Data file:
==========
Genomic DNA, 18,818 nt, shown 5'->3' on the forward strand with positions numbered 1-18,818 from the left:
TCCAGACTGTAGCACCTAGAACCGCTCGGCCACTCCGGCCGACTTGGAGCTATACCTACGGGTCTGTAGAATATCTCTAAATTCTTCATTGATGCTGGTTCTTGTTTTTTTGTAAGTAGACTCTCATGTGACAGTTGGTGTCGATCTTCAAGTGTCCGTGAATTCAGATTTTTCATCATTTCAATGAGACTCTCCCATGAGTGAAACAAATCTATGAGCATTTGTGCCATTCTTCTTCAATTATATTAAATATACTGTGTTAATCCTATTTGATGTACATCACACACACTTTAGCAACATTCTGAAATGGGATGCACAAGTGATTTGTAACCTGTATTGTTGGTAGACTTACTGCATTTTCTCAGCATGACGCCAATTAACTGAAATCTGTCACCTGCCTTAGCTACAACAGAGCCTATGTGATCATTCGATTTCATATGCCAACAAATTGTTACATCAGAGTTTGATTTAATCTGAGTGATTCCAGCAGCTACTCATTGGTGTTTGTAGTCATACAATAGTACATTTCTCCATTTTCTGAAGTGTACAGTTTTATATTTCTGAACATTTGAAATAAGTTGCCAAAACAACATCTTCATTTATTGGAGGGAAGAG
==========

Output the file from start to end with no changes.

Genomic DNA, 18,818 nt, shown 5'->3' on the forward strand with positions numbered 1-18,818 from the left:
TCCAGACTGTAGCACCTAGAACCGCTCGGCCACTCCGGCCGACTTGGAGCTATACCTACGGGTCTGTAGAATATCTCTAAATTCTTCATTGATGCTGGTTCTTGTTTTTTTGTAAGTAGACTCTCATGTGACAGTTGGTGTCGATCTTCAAGTGTCCGTGAATTCAGATTTTTCATCATTTCAATGAGACTCTCCCATGAGTGAAACAAATCTATGAGCATTTGTGCCATTCTTCTTCAATTATATTAAATATACTGTGTTAATCCTATTTGATGTACATCACACACACTTTAGCAACATTCTGAAATGGGATGCACAAGTGATTTGTAACCTGTATTGTTGGTAGACTTACTGCATTTTCTCAGCATGACGCCAATTAACTGAAATCTGTCACCTGCCTTAGCTACAACAGAGCCTATGTGATCATTCGATTTCATATGCCAACAAATTGTTACATCAGAGTTTGATTTAATCTGAGTGATTCCAGCAGCTACTCATTGGTGTTTGTAGTCATACAATAGTACATTTCTCCATTTTCTGAAGTGTACAGTTTTATATTTCTGAACATTTGAAATAAGTTGCCAAAACAACATCTTCATTTATTGGAGGGAAGAG